The Hidden Human Cost Of Post-9/11 Wars

There are more than 1 million people taking care of the country’s newest veterans, and they face more challenges than did older generations.

National Journal
Marina Koren
April 2, 2014, 6:10 a.m.

There are 5.5. mil­lion people tak­ing care of vet­er­ans across the United States. They bathe and feed them, sched­ule their med­ic­al ap­point­ments, man­age their fin­ances, and watch after their chil­dren. They help war-weary sol­diers be­come a part of ci­vil­ian life again.

Al­most 20 per­cent of them, or 1.1. mil­lion, are help­ing someone who served in the mil­it­ary since the Sept. 11 ter­ror­ist at­tacks, and they are un­like oth­er gen­er­a­tions of mil­it­ary care­givers, ac­cord­ing to a new study from Rand, a non­par­tis­an policy re­search group. The study, which re­search­ers say is the largest ever of mil­it­ary care­givers in the United States, sur­veyed more than 1,100 people.

Like older mil­it­ary care­givers, the people who look after post-9/11 vet­er­ans are hus­bands and wives, par­ents and friends, but they are young­er and more di­verse. They are more likely to care for someone with a men­tal or be­ha­vi­or­al health prob­lem, such as posttrau­mat­ic stress dis­order. They have a full-time job. They don’t have out­side help. And they’re prob­ably vet­er­ans them­selves.

These cir­cum­stances take a toll on the new­est gen­er­a­tion of mil­it­ary care­givers’ work and health, the study found. More than 30 per­cent do not have health in­sur­ance, and their risk for de­pres­sion is four times that of oth­er ci­vil­ians. Twelve per­cent re­port spend­ing more than 40 hours a week tak­ing care of vet­er­ans, com­pared with 10 per­cent of pre-9/11 care­givers who do the same. The new­est care­givers say they miss three-and-a-half days of work a month, while ci­vil­ian care­givers say they miss only one day.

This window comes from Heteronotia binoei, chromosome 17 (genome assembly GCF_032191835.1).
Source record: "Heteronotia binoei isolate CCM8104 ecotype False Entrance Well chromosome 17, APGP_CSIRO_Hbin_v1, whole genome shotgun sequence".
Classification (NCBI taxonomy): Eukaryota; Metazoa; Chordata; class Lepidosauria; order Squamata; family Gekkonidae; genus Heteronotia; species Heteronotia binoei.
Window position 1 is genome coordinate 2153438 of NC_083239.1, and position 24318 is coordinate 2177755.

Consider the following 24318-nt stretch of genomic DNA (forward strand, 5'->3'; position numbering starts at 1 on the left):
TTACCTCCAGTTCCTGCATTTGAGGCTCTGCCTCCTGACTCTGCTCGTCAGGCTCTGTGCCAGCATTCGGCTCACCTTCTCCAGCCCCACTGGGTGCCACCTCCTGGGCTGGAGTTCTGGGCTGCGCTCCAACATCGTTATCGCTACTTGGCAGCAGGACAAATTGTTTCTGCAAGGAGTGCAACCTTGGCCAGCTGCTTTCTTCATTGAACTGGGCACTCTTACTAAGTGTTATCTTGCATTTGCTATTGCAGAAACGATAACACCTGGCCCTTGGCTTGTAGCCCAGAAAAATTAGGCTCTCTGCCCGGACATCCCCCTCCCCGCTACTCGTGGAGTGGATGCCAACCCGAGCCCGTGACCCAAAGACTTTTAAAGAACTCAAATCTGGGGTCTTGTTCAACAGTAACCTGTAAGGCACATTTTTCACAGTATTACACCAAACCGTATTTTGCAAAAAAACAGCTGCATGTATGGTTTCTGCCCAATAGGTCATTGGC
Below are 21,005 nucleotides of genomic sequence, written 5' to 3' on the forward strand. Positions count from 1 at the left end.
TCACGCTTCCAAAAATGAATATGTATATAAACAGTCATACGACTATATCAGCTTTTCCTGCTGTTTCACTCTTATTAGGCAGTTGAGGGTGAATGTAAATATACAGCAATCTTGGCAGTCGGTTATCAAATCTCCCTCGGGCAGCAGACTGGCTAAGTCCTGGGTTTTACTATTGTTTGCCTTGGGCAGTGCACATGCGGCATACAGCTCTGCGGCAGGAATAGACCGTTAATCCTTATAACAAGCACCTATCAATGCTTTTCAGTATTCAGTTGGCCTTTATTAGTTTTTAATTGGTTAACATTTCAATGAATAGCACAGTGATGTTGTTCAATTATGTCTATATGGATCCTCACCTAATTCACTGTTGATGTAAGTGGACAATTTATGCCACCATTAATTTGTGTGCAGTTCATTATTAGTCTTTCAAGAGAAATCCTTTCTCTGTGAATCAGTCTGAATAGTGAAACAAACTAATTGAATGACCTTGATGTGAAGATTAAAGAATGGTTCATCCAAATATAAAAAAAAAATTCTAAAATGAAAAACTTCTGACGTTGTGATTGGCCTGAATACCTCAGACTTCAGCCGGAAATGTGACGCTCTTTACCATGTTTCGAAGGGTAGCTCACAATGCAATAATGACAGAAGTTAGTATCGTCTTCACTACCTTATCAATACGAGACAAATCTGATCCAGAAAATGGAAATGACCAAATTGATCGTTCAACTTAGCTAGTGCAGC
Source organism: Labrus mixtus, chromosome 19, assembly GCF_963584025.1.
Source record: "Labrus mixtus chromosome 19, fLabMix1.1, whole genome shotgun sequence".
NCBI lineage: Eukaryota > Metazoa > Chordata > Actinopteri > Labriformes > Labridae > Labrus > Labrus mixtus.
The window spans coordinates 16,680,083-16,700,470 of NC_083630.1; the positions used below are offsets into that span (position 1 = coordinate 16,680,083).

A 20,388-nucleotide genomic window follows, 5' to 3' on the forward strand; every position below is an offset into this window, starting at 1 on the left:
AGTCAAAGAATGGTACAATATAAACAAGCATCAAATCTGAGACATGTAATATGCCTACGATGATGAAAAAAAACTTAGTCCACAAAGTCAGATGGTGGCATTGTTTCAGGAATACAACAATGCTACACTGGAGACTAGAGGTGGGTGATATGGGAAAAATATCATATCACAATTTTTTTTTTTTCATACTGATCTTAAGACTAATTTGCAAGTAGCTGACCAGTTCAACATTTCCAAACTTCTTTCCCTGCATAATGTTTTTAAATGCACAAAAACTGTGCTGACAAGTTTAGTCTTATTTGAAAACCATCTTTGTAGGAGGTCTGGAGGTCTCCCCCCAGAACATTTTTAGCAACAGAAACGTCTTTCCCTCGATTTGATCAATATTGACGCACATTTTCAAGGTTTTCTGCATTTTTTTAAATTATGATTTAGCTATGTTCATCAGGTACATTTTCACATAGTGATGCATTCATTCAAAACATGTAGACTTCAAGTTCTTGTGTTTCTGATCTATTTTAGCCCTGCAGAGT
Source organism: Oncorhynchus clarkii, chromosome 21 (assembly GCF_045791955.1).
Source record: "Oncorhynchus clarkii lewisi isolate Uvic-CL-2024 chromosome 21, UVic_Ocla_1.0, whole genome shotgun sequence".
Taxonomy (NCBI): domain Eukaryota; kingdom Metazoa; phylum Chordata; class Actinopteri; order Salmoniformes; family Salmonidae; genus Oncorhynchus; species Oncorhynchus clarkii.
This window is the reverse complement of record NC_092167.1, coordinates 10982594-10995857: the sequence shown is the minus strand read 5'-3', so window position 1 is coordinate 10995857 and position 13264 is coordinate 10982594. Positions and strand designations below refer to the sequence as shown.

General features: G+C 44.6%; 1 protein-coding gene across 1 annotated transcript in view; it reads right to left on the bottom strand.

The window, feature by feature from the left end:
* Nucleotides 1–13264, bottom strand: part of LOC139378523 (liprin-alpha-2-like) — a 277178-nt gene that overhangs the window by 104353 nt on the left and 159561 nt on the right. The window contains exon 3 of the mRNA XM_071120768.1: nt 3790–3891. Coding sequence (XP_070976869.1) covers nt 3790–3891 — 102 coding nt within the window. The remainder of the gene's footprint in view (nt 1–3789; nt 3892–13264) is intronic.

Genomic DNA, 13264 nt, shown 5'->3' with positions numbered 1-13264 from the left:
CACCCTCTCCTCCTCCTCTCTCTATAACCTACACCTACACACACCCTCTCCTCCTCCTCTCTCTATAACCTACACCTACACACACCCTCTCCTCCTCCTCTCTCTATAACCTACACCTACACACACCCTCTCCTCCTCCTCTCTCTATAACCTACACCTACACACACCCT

“Caring for a loved one is a de­mand­ing and dif­fi­cult task, of­ten doubly so for care­givers who juggle these activ­it­ies with caring for a fam­ily and the de­mands of a job,” said Ra­jeev Ramchand, the study’s colead­er and a Rand seni­or be­ha­vi­or­al sci­ent­ist. “These care­givers pay a price for their de­vo­tion.”

Rand es­tim­ates that these un­paid care­givers provide $3 bil­lion in ser­vices each year. Last year, 39 per­cent of U.S. adults served as un­paid care­givers to chil­dren, fam­ily, and friends, up from 30 per­cent in 2010, ac­cord­ing to a Pew Re­search sur­vey in June.

The Rand study was com­mis­sioned by the Eliza­beth Dole Found­a­tion, which provides sup­port for mil­it­ary care­givers. Eliza­beth Dole, a former Re­pub­lic­an sen­at­or from North Car­o­lina who served in the Re­agan and first Bush ad­min­is­tra­tions and launched the found­a­tion, wrote in USA TODAY on Tues­day that ser­vices that provide sup­port for mil­it­ary care­givers don’t go far enough. “Amer­ica owes a great debt to those who served in our armed forces, and es­pe­cially those who re­turn home in­jured or emo­tion­ally dam­aged,” she said. “But a great debt is also due to the mil­lions who look after them.”

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